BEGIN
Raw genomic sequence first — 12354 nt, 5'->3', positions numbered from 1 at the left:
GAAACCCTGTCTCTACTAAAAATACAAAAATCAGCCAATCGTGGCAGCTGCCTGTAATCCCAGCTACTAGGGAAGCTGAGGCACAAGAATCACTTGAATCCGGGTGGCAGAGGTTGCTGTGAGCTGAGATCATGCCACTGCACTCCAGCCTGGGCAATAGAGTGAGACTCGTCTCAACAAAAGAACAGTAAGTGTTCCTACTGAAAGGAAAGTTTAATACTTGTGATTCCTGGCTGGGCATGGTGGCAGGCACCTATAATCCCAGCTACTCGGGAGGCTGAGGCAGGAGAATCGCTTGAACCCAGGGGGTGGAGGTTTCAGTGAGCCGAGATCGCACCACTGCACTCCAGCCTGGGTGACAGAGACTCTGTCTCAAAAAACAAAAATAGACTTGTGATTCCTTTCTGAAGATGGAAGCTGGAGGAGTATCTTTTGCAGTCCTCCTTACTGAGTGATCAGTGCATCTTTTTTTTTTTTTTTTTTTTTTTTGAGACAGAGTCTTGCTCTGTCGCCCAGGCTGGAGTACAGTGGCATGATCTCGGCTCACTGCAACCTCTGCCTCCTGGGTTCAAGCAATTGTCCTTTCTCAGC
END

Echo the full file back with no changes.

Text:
Raw genomic sequence first — 12354 nt, 5'->3', positions numbered from 1 at the left:
GAAACCCTGTCTCTACTAAAAATACAAAAATCAGCCAATCGTGGCAGCTGCCTGTAATCCCAGCTACTAGGGAAGCTGAGGCACAAGAATCACTTGAATCCGGGTGGCAGAGGTTGCTGTGAGCTGAGATCATGCCACTGCACTCCAGCCTGGGCAATAGAGTGAGACTCGTCTCAACAAAAGAACAGTAAGTGTTCCTACTGAAAGGAAAGTTTAATACTTGTGATTCCTGGCTGGGCATGGTGGCAGGCACCTATAATCCCAGCTACTCGGGAGGCTGAGGCAGGAGAATCGCTTGAACCCAGGGGGTGGAGGTTTCAGTGAGCCGAGATCGCACCACTGCACTCCAGCCTGGGTGACAGAGACTCTGTCTCAAAAAACAAAAATAGACTTGTGATTCCTTTCTGAAGATGGAAGCTGGAGGAGTATCTTTTGCAGTCCTCCTTACTGAGTGATCAGTGCATCTTTTTTTTTTTTTTTTTTTTTTTTGAGACAGAGTCTTGCTCTGTCGCCCAGGCTGGAGTACAGTGGCATGATCTCGGCTCACTGCAACCTCTGCCTCCTGGGTTCAAGCAATTGTCCTTTCTCAGC